William Eichler 16 May 2018

Councils welcome open source library for digital services

Councils welcome open source library for digital services  image

Local authorities have welcomed a new open source library which will help them share digital services.

Jadu Library, which was launched yesterday, will allow councils and their partners to upload and download assets for building digital services.

This will help them to avoid potentially costly and time-consuming replication.

‘In the UK there are 430 councils that at a business process and technology level are pretty much replicating versions of the same things,’ said Dr Mark Thompson, a key architect of the Government’s open IT strategy.

‘It makes no sense to be reinventing the wheel time and time again.

A number of councils are already using the library, including Swindon Borough Council, The Royal Borough of Windsor and Maidenhead, Norwich City Council, Canterbury City Council, London Borough of Hounslow and Birmingham City Council.

It is based on a github repository that can hold any type of asset and therefore generic assets, such as process flows, test scripts and service design documentation, can all be surfaced and shared.

‘This is the first time I’ve seen anyone go anywhere near providing such shared infrastructure in the local government space and it’s vitally needed,’ Dr Thompson said.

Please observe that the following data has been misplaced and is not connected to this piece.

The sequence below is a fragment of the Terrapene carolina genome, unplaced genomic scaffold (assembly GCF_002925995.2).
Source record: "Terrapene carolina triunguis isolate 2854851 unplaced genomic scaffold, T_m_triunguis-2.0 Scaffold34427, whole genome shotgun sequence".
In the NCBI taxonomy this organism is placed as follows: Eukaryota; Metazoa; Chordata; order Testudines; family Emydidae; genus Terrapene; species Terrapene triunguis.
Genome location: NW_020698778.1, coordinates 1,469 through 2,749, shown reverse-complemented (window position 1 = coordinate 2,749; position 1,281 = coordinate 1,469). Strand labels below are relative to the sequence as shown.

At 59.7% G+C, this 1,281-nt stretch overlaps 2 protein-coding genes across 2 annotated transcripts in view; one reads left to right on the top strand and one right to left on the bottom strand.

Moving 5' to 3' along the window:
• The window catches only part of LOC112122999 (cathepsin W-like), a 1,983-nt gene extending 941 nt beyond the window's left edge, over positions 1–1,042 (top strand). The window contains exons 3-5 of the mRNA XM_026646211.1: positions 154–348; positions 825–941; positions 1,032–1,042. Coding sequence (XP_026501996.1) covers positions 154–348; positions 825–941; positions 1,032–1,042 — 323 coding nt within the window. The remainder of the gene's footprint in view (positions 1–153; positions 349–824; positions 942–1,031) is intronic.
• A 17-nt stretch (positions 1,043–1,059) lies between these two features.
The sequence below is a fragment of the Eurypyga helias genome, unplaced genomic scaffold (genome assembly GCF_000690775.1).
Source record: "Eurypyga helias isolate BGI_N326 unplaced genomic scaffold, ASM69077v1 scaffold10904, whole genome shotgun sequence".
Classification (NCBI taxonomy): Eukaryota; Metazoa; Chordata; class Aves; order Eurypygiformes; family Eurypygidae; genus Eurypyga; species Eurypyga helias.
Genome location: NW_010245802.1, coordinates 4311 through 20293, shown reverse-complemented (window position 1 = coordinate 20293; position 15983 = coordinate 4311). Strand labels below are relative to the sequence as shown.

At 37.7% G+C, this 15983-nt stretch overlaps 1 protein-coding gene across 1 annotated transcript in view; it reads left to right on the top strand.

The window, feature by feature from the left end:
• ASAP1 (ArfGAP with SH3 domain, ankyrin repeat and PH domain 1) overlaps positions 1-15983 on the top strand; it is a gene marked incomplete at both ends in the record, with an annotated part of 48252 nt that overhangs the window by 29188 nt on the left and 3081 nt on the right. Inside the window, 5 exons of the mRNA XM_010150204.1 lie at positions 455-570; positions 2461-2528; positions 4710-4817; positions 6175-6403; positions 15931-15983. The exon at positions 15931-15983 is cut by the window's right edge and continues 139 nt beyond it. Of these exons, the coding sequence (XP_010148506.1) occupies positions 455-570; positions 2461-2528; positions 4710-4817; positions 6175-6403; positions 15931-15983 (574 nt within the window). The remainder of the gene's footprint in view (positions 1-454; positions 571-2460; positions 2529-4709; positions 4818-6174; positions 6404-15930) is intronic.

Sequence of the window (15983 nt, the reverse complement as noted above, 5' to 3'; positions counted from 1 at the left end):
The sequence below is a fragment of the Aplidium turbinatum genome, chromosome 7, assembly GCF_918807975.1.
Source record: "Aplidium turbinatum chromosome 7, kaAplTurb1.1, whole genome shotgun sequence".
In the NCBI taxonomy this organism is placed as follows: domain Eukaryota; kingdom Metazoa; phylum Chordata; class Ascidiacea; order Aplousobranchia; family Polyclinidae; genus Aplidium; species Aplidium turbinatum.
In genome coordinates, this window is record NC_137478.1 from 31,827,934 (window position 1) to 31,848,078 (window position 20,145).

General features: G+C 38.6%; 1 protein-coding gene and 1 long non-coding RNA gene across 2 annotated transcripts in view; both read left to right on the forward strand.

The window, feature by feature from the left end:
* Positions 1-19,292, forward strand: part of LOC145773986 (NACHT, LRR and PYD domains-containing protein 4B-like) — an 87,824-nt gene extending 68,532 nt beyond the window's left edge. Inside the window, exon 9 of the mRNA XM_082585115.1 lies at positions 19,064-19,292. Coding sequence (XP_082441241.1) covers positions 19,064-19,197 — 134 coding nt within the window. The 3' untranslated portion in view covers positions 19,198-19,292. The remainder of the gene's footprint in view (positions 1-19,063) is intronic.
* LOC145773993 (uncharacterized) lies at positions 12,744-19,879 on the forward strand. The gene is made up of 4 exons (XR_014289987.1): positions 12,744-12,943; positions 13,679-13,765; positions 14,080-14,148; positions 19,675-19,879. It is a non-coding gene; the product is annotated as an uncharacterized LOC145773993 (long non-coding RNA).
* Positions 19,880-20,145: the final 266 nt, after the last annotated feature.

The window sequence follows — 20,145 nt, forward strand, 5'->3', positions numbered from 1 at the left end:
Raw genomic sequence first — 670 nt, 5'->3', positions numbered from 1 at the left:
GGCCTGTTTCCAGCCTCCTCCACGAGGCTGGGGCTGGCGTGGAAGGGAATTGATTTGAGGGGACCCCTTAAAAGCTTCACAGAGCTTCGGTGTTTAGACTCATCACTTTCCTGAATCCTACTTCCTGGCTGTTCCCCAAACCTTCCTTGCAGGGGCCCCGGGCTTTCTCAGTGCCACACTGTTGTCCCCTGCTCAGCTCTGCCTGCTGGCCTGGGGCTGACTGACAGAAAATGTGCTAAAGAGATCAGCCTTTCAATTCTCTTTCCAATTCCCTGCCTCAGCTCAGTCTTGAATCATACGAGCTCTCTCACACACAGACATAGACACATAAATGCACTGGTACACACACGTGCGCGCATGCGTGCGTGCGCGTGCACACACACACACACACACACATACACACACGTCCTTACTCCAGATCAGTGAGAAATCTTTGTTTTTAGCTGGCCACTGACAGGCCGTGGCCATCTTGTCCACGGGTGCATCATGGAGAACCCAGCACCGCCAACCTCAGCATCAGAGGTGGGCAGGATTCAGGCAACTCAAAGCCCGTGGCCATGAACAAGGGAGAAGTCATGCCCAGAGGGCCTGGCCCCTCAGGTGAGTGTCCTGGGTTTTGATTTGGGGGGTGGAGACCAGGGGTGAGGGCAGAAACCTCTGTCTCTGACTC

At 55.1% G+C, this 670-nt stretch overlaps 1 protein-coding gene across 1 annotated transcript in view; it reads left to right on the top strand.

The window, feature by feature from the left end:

‘The old ways of specifying some over complicated stack are becoming progressively unacceptable. There simply isn’t any money left to support the old way of doing things.’

Angela Probert, chief operating officer at Birmingham City Council said: ‘Effective collaboration can be a game-changer for the delivery of public services in this country.

‘Rather than spending time reinventing the same services time and time again, the Jadu Library enables councils to work and innovate together.’

Glyn Peach, chief information officer at Swindon Borough Council, commented: ‘Local authorities are not special, we often do lots of the same things.

‘Some big outsources might like to tell us we’re special so that we pay for them to build things for us that they built for our neighbours six months ago, but we’re not. The Jadu Library ethos is different, it’s about sharing and reusing.’

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